by ISMAIL OUDDI
The prison system primarily accommodates for the needs of men, resulting in many correctional facilities unable to satisfy the unique biological and psychological needs of women. Incarcerated women are more likely to suffer from substance abuse, have a history of sexual or physical abuse, and have chronic STIs, with rates of these conditions higher than that of incarcerated men. This, coupled with the fact that female prison populations are rising at almost twice the rate of male prisons, indicates the need for gender-specificity in prison healthcare systems.
It has been estimated that 43% to 57% of state and federal women prisoners and 67% to 79% of women in jail have been physically or sexually abused. This type of abuse can lead to psychological issues such as stress, anxiety, and depressive disorders. It is well known that inmates face higher rates of mental health issues than the general population, with female inmates outpacing their male counterparts (61% vs 44% in federal prisons). The few inmates whose mental health problems are recognized and addressed receive subpar care, with one study finding that more than 50% of those who were taking medication for their mental health conditions did not receive treatment once imprisoned.
Moreover, women entering prisons have higher rates of STIs due to limited access to preventative health services prior to their imprisonment, sexual assault, or substance abuse; one study found that 33% of women tested positive for an STD upon admission. Incarcerated women are also at a greater risk of testing positive for an STD because of their substance abuse history. A U.S. Department of Justice study found that 69% of incarcerated women met the criteria for substance dependence. Often, those who suffer from substance dependence are more likely to come into contact with tainted or infected needles. Thus, HIV and AIDS are prevalent among incarcerated women largely because of this abuse. History has shown that the drug counseling incarcerated women receive does not work–inmates with an addiction will almost always relapse.
Inadequate access to family planning services and reproductive health care, including pre- and post-natal care for pregnant women, continue to plague women’s prisons. Incarcerated women are prone to having more complicated, high-risk pregnancies, resulting chiefly from high rates of substance-abuse. Either before or after incarceration, pregnant inmates often lack prenatal care–some women don’t even know they’re pregnant until after they enter a correctional facility. Access to this type of care significantly improves the outcome of the pregnancy, but, often, prisons fall short of meeting these needs. In fact, only 54% of incarcerated women were reported to have received pregnancy care according to a report by the Bureau of Justice Statistics. To this, the use of restraints or shackles during delivery is not only an acceptable practice but has legal ramifications in only 18 states. As birth-related health outcomes are the greatest indicator of population health, this reflects a fundamental flaw in the correctional treatment of women and a greater issue in the health of the incarcerated female population.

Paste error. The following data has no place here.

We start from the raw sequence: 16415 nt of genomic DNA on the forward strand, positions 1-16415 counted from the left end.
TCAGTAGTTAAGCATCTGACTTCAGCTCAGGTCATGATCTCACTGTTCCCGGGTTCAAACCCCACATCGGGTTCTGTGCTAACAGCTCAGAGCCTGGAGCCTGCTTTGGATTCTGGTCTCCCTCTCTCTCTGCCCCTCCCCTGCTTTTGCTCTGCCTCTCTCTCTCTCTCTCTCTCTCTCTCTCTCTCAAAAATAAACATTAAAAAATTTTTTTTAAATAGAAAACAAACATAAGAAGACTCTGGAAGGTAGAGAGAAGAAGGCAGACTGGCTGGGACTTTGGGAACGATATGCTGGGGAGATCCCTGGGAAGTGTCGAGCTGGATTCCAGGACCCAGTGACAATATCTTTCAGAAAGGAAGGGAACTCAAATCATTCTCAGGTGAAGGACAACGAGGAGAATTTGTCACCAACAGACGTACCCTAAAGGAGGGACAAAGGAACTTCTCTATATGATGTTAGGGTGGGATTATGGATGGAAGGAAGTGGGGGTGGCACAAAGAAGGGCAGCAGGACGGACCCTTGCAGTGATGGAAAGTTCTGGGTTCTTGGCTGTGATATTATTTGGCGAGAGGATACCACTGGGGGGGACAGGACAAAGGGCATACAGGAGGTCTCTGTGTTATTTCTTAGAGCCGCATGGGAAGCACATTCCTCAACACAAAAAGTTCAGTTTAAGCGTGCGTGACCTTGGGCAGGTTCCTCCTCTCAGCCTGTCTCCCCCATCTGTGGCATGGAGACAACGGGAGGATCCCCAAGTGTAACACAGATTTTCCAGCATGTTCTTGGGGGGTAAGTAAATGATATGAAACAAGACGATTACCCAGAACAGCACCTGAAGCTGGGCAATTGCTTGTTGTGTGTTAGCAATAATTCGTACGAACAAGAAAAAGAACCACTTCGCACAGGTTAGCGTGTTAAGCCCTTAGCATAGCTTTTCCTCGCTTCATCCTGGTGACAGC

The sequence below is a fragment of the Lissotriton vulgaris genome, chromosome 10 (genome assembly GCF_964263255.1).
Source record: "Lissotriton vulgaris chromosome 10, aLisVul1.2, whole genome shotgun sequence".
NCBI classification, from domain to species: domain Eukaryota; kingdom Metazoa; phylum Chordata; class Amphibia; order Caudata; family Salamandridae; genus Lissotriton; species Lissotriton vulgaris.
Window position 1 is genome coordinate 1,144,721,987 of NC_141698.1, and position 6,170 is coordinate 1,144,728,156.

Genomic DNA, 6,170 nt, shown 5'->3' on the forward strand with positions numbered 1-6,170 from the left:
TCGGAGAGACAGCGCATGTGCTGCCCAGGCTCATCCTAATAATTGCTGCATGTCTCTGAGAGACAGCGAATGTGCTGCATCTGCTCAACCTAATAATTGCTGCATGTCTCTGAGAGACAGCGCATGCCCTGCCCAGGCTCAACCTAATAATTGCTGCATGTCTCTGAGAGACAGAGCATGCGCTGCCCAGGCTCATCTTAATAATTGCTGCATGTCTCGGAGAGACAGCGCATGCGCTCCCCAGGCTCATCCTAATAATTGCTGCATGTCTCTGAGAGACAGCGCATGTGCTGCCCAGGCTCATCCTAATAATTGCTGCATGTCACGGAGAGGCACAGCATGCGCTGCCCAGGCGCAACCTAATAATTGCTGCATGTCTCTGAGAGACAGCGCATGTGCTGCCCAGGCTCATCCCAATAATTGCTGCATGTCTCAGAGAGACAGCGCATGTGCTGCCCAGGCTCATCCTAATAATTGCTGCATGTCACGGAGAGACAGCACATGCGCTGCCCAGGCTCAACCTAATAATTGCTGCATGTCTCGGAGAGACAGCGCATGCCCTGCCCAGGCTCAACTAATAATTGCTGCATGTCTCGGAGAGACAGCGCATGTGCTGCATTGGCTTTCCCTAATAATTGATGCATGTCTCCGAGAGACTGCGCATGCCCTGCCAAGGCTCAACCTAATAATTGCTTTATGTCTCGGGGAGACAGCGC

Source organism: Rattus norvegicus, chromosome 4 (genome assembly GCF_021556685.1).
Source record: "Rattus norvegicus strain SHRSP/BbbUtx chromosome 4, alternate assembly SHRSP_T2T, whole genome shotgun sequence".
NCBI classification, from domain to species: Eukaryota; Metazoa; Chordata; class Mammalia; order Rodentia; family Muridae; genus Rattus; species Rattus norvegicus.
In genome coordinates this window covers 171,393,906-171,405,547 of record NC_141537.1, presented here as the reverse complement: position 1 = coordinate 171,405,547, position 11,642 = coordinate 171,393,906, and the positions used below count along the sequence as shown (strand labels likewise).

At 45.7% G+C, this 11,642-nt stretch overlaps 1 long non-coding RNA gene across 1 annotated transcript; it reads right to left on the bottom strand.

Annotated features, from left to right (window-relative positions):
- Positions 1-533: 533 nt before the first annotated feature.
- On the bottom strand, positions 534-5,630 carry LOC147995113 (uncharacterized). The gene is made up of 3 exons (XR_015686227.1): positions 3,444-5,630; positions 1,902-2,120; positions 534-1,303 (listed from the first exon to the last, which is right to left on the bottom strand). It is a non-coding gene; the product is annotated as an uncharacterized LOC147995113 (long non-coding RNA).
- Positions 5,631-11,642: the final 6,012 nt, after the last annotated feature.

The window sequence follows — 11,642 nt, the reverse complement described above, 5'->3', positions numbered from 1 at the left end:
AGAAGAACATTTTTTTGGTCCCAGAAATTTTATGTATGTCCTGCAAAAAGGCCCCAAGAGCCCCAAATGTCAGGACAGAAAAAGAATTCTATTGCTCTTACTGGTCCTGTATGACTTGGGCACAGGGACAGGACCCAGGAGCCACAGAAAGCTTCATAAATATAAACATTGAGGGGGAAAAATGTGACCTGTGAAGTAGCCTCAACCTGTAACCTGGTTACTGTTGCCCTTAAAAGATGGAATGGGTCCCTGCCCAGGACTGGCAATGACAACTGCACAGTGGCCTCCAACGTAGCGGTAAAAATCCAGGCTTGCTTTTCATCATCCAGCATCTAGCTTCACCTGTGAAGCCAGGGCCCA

The health of female prisoners is further threatened when they are not cisgender. They face a wide array of risks to their health, physical and mental, while incarcerated. Often times, transgender women who have been convicted are placed in male correctional facilities, increasing their vulnerability to abuse. They face abuse from officers and fellow inmates alike, with a study by the Bureau of Justice Statistics revealing that transgender people are almost ten times more likely to be sexually assaulted than the general prison population. Many face constant degradation and humiliation, and if they report their abuse, they are either dismissed or, in many cases, thrown in indefinite solitary confinement, which is detrimental to their mental health. Additionally, some facilities place medical decisions in the hands of the administration rather than the health care provider, inhibiting trans people from receiving hormone therapy and other necessary care. What’s more, while these facilities cannot create blanket policies that outrightly deny transition-related care, they are not obligated to provide specific types of treatments or the best treatment. This care is medically necessary both physically and mentally. When treatment is denied or withheld, it can intensify feelings of anxiety and stress caused by gender dysphoria and increase the prevalence of depression and substance abuse as well as other health complications.
If the purpose of incarceration is rehabilitation, then the system that currently governs prisoners’ health must be reformed as well. Several factors that contribute to incarceration are found in instances of trauma prior to imprisonment. Thus, the policies governing prisons must re-center treatment to acknowledge these traumas that impact the victim’s rehabilitation. Without commitment to gender-specific approaches to the frequent issues that lead to prosecution, female prison populations will continue to grow at incredibly high rates.
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